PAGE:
Series 4: Savannah Machine & Foundry Company. Shipbuilding Division. Graving Dock and Pier Plant Facilities Contract NObs 9, 3 November 1942 – 1 February 1943, undated contains 31 photographs Nos 108 – 140; also the Photograph Album front cover embossed "David Y. Taylor" (141). The photographs are all 8" x 10" Black & White, photographic prints. All but a few of the photographs have typed descriptions glued to the face which indicate the location and direction of the photographic view. The photographs focus on the Number 3 Way, the Graving Dock construction, the ship fitters shop, the relieving platform and wet slip, the pumpwell, pilings, etc.
March 9, 2012, 0.33 cubic feet, 126 items; Collection (April 1942-April 1943) of 126 8" x 10" black & white photographs documenting the construction of dry docks, piers, wharfs and bulkheads in Charleston, SC, by the Charleston Shipbuilding and Dry Dock Company and in Savannah, GA, by the Clifford E. MacEvoy Company, by the Savannah Machine & Foundry Company and by the Savannah Machine & Foundry Company's Shipbuilding Division. The photographs also show U.S. Navy vessels, railroad lines, dry docks, construction barges, cranes, etc., in the background. The photograph album containing the photographs is embossed on the front "David Y. Taylor." It isn't known what Taylor's connection was to the photographs, but in January 1944 he was the commander of the 112th U.S. Naval Construction Battalion based in Port Hueneme, CA. Purchased with state funds from Carmen D. Valentino of Philadelphia, PA.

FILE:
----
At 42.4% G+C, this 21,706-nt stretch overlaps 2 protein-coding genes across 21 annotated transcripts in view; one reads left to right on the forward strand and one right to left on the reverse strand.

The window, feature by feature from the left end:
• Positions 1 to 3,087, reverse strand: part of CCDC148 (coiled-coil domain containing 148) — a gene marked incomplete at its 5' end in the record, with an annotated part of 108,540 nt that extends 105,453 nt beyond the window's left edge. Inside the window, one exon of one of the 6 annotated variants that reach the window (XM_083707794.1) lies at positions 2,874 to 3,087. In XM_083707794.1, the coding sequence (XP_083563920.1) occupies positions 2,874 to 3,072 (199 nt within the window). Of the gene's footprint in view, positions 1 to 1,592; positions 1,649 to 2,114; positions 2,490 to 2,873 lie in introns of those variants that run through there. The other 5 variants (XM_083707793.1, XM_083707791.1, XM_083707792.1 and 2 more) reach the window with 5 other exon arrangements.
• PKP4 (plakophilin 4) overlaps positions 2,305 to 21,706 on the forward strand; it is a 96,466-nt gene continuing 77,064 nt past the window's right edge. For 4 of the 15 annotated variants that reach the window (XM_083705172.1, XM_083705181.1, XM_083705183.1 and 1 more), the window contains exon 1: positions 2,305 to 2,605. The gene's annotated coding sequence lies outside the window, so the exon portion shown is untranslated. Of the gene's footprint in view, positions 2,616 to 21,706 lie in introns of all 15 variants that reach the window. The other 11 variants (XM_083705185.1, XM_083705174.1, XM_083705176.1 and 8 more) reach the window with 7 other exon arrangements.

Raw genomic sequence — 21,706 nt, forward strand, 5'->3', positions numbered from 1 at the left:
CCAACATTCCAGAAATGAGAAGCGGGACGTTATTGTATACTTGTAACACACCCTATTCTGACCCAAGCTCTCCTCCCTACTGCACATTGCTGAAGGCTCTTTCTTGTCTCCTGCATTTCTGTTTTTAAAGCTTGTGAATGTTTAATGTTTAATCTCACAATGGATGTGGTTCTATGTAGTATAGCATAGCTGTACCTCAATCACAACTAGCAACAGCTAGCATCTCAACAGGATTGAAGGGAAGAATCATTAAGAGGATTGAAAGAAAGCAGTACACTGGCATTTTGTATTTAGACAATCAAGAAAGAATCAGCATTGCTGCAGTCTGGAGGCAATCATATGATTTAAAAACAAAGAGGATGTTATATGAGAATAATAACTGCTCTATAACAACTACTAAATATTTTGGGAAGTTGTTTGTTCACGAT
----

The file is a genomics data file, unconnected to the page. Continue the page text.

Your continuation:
Purchased from Carmen D. Valentino, Philadelphia, PA, 11/28/2011; Paid for with state funds
Processing completed 4/29/2019 by Jonathan Dembo with assistance from Nathaniel King, John Leche, and Thomas Hall (intern).
Literary rights to specific documents are retained by the authors or their descendants in accordance with U.S. copyright law.